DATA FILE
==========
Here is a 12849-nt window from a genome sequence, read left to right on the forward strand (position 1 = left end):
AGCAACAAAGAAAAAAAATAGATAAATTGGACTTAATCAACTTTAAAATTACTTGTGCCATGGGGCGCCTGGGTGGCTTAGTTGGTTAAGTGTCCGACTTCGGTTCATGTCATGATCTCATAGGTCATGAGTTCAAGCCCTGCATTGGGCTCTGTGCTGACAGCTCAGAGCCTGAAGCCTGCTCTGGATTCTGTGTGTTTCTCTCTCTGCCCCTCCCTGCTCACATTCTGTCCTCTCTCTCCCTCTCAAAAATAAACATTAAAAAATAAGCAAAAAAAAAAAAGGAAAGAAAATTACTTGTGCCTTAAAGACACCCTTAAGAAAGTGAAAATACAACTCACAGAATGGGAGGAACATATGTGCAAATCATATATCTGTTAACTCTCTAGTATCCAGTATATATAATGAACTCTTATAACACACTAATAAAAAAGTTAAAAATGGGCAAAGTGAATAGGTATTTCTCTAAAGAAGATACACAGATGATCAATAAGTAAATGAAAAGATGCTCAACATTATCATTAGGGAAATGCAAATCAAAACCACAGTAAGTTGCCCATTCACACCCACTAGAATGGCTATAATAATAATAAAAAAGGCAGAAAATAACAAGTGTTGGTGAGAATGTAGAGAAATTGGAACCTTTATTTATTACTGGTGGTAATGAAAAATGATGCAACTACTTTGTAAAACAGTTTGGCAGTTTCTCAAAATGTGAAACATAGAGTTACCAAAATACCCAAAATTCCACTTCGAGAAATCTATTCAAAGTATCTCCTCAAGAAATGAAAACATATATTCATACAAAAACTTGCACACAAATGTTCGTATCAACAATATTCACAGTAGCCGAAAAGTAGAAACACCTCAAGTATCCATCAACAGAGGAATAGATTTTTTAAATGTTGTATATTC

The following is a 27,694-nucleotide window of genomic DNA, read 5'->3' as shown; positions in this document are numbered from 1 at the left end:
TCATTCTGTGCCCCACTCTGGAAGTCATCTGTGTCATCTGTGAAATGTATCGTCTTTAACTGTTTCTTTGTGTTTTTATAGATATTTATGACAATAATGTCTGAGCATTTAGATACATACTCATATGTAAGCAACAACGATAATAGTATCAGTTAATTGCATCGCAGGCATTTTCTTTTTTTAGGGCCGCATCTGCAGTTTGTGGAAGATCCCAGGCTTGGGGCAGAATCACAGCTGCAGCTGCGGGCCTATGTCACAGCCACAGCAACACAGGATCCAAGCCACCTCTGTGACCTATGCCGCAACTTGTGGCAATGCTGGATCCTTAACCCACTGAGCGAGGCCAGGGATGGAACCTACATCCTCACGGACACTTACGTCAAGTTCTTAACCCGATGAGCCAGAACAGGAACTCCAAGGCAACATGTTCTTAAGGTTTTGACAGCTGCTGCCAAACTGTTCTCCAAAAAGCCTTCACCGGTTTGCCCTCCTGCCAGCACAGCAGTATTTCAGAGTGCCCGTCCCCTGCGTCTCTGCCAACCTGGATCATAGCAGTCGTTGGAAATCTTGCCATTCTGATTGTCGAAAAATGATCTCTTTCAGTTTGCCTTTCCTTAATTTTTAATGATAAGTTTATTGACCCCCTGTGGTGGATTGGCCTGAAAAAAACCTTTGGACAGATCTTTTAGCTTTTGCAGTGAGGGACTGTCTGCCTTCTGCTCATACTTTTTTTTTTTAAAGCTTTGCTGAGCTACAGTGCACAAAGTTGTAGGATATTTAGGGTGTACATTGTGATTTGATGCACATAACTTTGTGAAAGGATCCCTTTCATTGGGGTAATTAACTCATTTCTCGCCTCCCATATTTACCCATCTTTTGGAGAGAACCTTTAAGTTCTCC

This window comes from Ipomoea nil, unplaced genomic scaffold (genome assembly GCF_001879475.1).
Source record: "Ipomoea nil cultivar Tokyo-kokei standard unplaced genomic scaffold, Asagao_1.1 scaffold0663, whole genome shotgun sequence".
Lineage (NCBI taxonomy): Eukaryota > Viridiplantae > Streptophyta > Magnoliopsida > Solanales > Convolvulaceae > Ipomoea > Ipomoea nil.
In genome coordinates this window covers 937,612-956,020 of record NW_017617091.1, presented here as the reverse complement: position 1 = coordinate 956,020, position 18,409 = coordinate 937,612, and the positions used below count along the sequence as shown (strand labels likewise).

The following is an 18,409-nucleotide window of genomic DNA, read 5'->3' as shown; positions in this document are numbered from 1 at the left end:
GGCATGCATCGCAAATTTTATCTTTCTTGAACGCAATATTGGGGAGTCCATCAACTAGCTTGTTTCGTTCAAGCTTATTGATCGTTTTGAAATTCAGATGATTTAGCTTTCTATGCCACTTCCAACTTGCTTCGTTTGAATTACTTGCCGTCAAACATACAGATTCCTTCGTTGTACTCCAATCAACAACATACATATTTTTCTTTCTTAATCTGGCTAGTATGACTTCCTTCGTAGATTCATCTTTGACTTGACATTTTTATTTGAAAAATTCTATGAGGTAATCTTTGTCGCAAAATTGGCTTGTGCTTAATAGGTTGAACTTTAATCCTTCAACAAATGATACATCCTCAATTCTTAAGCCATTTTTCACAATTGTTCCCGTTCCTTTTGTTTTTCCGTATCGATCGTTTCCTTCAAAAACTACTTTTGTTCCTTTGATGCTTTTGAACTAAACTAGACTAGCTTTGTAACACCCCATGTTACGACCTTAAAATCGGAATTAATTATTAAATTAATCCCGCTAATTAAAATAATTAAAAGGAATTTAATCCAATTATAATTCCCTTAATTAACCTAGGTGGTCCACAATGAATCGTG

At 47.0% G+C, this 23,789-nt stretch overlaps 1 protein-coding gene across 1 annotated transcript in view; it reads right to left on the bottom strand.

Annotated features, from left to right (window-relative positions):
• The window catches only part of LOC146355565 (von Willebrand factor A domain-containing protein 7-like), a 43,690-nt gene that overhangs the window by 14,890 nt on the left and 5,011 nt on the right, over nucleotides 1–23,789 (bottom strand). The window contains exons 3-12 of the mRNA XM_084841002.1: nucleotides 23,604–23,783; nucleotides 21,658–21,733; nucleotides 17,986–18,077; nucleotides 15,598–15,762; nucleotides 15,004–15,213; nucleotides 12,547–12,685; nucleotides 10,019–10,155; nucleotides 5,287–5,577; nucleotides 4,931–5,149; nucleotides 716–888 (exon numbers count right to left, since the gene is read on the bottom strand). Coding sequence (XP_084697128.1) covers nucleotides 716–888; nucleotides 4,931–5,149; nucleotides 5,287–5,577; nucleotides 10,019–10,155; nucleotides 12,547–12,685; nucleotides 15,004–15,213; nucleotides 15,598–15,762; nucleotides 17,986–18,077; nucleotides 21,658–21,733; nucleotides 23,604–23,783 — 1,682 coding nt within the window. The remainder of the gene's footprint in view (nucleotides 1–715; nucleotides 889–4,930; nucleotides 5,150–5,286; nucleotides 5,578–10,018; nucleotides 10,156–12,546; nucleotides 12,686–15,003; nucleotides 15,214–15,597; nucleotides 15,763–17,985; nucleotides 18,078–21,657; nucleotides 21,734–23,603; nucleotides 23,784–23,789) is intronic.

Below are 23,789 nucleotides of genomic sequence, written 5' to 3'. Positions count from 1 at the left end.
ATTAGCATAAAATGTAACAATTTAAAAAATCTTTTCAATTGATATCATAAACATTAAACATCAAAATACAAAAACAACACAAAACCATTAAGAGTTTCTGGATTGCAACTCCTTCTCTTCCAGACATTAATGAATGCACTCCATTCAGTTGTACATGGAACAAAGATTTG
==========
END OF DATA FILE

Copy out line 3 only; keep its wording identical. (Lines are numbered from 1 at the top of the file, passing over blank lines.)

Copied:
The following is a 27,694-nucleotide window of genomic DNA, read 5'->3' as shown; positions in this document are numbered from 1 at the left end: